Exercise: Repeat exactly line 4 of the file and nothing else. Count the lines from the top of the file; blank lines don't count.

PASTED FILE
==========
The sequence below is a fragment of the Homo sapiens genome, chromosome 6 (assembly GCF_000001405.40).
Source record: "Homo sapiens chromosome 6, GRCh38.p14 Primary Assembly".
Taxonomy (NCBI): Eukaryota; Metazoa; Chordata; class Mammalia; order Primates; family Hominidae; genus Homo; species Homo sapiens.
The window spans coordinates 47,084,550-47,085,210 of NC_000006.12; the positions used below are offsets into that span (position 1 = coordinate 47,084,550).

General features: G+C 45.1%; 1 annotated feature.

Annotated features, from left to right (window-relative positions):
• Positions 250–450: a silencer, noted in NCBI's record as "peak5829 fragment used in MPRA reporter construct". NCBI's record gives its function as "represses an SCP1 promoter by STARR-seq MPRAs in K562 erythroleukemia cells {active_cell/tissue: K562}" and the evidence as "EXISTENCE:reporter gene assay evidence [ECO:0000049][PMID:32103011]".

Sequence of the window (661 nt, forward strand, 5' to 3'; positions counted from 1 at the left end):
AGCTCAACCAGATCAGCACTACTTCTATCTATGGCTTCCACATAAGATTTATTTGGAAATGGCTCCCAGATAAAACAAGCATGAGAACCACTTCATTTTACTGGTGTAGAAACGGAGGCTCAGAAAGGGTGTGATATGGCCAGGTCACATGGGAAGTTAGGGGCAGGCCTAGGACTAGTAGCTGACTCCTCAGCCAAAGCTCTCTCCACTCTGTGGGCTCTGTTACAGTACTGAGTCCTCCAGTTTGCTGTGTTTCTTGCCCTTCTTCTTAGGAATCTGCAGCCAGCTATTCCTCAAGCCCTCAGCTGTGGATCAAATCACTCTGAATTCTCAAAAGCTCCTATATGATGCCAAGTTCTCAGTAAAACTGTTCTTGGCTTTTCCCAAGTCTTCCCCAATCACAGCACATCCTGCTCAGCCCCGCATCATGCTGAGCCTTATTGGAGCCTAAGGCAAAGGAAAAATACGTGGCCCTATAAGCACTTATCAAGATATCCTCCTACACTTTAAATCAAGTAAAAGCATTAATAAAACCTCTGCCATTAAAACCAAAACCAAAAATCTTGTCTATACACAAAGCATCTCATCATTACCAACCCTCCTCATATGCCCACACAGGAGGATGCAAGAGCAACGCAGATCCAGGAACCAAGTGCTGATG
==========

The window spans coordinates 47,084,550-47,085,210 of NC_000006.12; the positions used below are offsets into that span (position 1 = coordinate 47,084,550).